Campus News

Fuel farms: Students visit State Botanical Garden for Bioenergy Day

Bioenergy Day Botanical Garden 2013-h. Christian Brodbeck
Christian Brodbeck

More than 200 Athens seventh-graders experienced how wood and other organic materials generate energy at the first Bioenergy Day @ UGA Oct. 8 at the State Botanical Garden.

The University of Georgia Bioenergy Systems Research Institute sponsored the event.

UGA faculty and students were on hand to guide students from Hilsman Middle School and other visitors through the hands-on displays about producing renewable energy from biological sources. Interactive exhibits were developed by staff from the BioEnergy Science Center in collaboration with the Creative Discovery Museum in Chattanooga, Tenn., and the Southeast Partnership for Integrated Biomass Supply Systems.

BESC staff at UGA and the Oak Ridge National Laboratory developed “Farming for Fuels” exhibits and lesson plans that teach basic concepts such as the carbon cycle; how woody biomass, such as trees and grasses, can produce biofuels; and the technical and economic obstacles to a bio-based fuel economy.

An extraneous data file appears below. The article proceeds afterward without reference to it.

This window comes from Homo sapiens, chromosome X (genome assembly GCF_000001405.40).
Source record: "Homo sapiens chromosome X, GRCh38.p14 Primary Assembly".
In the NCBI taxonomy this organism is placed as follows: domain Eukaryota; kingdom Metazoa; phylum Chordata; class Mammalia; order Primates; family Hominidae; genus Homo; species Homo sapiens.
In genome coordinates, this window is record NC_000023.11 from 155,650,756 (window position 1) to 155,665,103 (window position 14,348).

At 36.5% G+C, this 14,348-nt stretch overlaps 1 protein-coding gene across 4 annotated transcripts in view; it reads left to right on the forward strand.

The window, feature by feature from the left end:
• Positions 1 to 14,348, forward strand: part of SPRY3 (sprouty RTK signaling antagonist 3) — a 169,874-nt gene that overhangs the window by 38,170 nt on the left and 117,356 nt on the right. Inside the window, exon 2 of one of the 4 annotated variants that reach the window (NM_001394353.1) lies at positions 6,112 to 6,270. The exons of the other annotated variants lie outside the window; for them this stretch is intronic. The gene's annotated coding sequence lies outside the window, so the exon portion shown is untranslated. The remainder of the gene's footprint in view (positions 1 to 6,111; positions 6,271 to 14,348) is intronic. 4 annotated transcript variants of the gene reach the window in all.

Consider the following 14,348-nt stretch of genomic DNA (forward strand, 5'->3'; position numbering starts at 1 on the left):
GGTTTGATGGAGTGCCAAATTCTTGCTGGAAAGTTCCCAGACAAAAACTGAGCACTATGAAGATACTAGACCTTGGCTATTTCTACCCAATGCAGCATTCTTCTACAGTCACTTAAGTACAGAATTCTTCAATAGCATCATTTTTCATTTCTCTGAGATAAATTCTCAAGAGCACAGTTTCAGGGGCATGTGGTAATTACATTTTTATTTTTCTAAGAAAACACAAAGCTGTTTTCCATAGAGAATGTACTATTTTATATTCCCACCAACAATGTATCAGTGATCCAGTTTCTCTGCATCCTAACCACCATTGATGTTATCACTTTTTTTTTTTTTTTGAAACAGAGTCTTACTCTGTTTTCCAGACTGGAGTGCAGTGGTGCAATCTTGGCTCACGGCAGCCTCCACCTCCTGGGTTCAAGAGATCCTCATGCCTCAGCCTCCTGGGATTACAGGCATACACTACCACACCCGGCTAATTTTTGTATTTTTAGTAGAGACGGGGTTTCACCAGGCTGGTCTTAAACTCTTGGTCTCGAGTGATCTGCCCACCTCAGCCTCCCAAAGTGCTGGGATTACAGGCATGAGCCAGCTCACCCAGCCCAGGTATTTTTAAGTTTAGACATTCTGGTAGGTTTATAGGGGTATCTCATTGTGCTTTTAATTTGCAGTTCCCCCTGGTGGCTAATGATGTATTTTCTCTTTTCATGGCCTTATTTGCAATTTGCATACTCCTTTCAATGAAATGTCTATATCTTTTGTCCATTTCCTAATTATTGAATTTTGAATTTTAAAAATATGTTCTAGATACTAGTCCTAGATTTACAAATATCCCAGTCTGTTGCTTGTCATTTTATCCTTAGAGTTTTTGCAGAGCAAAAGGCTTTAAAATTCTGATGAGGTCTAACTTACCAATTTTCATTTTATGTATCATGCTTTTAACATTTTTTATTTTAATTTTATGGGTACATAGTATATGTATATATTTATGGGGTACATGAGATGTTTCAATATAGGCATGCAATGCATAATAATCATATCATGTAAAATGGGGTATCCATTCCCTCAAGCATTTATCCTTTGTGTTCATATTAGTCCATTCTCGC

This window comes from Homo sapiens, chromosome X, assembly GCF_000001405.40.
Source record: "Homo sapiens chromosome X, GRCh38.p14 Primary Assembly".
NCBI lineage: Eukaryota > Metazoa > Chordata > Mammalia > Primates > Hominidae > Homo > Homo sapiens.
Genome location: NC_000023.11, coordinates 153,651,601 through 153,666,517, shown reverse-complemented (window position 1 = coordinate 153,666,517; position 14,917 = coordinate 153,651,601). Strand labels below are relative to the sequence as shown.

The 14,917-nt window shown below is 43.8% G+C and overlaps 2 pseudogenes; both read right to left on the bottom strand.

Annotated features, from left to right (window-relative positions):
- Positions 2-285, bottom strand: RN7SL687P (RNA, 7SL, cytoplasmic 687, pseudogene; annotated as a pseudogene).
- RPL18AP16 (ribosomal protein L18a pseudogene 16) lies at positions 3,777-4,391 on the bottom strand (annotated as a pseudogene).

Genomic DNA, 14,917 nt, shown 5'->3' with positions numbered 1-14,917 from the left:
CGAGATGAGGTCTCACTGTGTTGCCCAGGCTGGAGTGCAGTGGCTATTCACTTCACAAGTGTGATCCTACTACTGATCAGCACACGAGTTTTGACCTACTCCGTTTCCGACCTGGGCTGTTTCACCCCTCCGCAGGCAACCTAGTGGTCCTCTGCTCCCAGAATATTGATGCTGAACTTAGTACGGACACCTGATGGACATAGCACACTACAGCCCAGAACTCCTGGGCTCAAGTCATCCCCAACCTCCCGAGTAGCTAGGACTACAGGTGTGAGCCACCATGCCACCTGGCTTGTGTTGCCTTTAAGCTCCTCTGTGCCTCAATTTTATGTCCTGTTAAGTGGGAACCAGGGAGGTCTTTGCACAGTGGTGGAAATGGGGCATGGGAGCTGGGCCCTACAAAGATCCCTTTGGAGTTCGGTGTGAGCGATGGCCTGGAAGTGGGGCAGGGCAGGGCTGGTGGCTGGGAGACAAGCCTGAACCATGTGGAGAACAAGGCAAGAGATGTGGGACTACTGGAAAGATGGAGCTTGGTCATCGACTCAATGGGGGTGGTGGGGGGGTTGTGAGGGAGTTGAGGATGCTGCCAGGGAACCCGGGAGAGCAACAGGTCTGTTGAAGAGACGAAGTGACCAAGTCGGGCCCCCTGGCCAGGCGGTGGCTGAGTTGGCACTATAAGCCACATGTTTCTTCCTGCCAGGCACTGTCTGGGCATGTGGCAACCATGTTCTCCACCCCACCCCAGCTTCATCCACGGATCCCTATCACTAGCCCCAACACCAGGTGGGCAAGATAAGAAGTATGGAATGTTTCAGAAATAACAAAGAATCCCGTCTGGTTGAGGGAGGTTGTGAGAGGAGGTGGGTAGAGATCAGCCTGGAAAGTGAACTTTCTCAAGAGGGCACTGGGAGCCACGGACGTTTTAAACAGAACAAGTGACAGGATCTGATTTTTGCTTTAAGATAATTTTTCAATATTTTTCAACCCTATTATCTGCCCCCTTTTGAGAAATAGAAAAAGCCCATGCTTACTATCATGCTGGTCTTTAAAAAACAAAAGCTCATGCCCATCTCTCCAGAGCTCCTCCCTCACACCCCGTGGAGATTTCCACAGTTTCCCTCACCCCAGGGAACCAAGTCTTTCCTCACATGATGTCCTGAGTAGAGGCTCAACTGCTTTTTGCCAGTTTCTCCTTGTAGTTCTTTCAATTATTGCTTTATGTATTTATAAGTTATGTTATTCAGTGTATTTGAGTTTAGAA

“Students visited nine Farming for Fuels work stations that helped them to understand fundamentals of the complex nature of plant cell walls, the issues affecting the use of food versus nonfood crops to produce biofuels such as ethanol, and the mechanical differences between cars run by hydrogen, solar and wind power,” said Janet Westpheling, a professor of genetics in the Franklin College of Arts and Sciences and BESC activity lead for education and outreach.

Another activity involved testing the sugar content of liquids and learning how yeast ferments sugar into ethanol for biofuels. Students also got to use a microscope to see the differences between plant cells’ thick cell walls of cellulose and animal cells with thin cell membranes. Lesson plans from the Creative Discovery Museum will help educators teach more about biofuels in the classroom.

The seventh-graders also saw a tractor-trailer scale mobile wood gasifier turn biomass into electricity on a small scale.

The mobile biomass gasifier came to UGA as the final stop on a “whistle-stop tour” across the Southeast coordinated by IBSS, a partnership of UGA, the University of Tennessee Center for Renewable Carbon and Auburn University.

The mobile gasifier has traveled more than 20,000 miles over the past few years to demonstrate gasification and power generation from biofuels.